Some of the plots can be placed into an ongoing campaign by swopping out key elements or NPCs; ‘For Special Services’ features the “return from the dead” of Blofeld, the leader of 007’s old nemesis SPECTRE…Replace Blofeld with your villain of choice and it can be Karl Ferenc Skorpius of TAROT or General Orlov behind the dirty deeds. Other ideas like the “hunter becomes hunted” plotlines of ‘Nobody Lives Forever’ and ‘No Deals, Mr Bond’ are classic scenario leads, turning the tables on agent PCs who might have become complacent in their missions. ‘Icebreaker’, ‘SeaFire’ and ‘Win, Lose Or Die’ are all good mixes of action set-pieces backed up with lots of scenic racing and chasing, while ‘Role Of Honour’, ‘Scorpius’ and ‘Zero Minus Ten’ have plenty of pacey intrigue and ‘legwork’ for players of a detective bent. While the James Bond novels might lack the gritty realism of John LeCarre’ or the technothriller aspects of Tom Clancy, they are nevertheless pitched to provide an action-adventure for the reader; and for roleplaying referees it may be just what your game needs.
- Colonel Sun by Robert Markham. Bond encounters Red Chinese agents in Greece after M is kidnapped.
- Licence Renewed by John Gardner. 007 is brought back into service, up against a nuclear terrorist.
- For Special Services by John Gardner. SPECTRE’s master Blofeld returns to cause trouble.
- Icebreaker by John Gardner. M16, CIA & Mossad team up to find a terror group hidden in Arctic Russia.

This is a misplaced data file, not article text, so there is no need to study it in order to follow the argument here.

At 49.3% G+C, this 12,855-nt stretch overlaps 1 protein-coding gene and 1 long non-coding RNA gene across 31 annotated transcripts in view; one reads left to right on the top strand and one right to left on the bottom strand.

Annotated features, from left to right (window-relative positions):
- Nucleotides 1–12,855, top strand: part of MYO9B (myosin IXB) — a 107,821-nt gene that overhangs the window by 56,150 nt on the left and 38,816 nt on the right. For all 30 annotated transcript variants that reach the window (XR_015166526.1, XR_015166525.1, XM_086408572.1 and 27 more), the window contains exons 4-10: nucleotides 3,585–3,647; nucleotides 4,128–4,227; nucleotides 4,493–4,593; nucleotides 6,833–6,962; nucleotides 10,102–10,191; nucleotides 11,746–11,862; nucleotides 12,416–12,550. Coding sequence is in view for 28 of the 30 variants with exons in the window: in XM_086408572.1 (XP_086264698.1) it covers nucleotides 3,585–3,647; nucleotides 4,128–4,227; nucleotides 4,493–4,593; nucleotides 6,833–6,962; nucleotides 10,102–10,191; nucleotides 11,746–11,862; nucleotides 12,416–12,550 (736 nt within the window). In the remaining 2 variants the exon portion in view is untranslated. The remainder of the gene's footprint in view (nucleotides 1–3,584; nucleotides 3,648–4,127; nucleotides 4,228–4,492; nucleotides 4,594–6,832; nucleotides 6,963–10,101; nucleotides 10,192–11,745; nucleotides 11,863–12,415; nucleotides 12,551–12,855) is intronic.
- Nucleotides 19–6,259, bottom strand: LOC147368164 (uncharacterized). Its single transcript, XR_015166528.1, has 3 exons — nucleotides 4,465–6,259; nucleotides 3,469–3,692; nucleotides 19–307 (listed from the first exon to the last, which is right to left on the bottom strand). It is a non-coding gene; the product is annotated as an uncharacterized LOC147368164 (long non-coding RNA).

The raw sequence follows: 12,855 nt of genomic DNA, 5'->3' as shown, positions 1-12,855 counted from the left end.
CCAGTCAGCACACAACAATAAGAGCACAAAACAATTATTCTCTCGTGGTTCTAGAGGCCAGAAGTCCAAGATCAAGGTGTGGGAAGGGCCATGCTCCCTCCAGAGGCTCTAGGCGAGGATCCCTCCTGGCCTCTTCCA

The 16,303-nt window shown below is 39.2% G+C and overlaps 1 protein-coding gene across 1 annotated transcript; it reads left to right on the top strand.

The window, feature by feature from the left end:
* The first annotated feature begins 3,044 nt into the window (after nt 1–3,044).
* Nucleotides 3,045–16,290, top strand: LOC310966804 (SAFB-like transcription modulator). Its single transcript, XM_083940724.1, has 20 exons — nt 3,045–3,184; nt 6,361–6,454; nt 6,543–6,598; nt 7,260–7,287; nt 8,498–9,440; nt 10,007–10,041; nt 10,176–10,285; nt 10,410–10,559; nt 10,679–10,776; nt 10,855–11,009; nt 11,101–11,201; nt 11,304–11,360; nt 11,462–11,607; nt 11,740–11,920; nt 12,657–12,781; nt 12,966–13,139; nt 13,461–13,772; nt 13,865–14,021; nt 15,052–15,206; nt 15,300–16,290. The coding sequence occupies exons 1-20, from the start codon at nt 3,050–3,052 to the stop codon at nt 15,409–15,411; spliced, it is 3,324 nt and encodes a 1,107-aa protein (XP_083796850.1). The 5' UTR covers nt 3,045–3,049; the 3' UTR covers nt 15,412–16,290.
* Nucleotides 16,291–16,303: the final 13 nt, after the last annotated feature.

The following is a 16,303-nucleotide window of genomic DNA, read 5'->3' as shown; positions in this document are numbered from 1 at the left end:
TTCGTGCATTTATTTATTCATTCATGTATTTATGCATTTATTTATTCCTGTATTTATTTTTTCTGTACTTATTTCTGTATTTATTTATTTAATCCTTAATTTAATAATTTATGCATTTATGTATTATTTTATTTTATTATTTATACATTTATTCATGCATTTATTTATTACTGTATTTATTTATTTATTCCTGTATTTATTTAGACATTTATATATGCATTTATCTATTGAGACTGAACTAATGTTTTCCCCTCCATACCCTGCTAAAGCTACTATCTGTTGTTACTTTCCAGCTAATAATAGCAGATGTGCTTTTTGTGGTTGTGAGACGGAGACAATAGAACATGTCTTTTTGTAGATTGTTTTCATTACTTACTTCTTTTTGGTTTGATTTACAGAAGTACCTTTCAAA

- Role of Honour by John Gardner. A computer wizard plots to destroy the Geneva peace talks.
- Nobody Lives Forever by John Gardner. Bond’s foes compete in a deadly game to capture him alive.
- No Deals Mr Bond by John Gardner. Double agent murders lead to Kowloon and a hunt by assassins.
- Scorpius by John Gardner. Bond discovers a connection between a religious sect and an arms dealer.
- Win, Lose or Die by John Gardner. Terrorists plan to capture an aircraft carrier.
- Brokenclaw by John Gardner. The villainous Brokenclaw Lee kidnaps scientists for his evil ends.
- The Man from Barbarossa by John Gardner. Working for the KGB, Bond squares off against a group of Nazi hunters.
- Death is Forever by John Gardner. Members of the CABAL spy network are dying in a dangerous conspiracy.
- Never Send Flowers by John Gardner. Bond faces off against a psychotic assassin intent on killing members of the Royal family.
- Seafire by John Gardner. A corrupt media mogul uses neo-nazis to further his mad plans.
- Cold by John Gardner. A fanatical militia group plans to take over America’s government.
- Zero Minus Ten by Raymond Benson. Bond uncovers a terrorist plot amid the 1997 hand-over of Hong Kong to China.
- The Facts of Death by Raymond Benson. The poisonous Decada plan to spark war between Greece and Cyprus.
- High Time to Kill by Raymond Benson. Bond joins a mountaineering expedition while investigating the nefarious Union.
- Doubleshot by Raymond Benson. The Union sets out to destroy Bond’s sanity in a deadly plan.
- Never Dream of Dying by Raymond Benson.
Also recommended: The Bond Files by Andy Lane & Paul Simpson and The Bluffer’s Guide to Espionage, published by Ravette Books.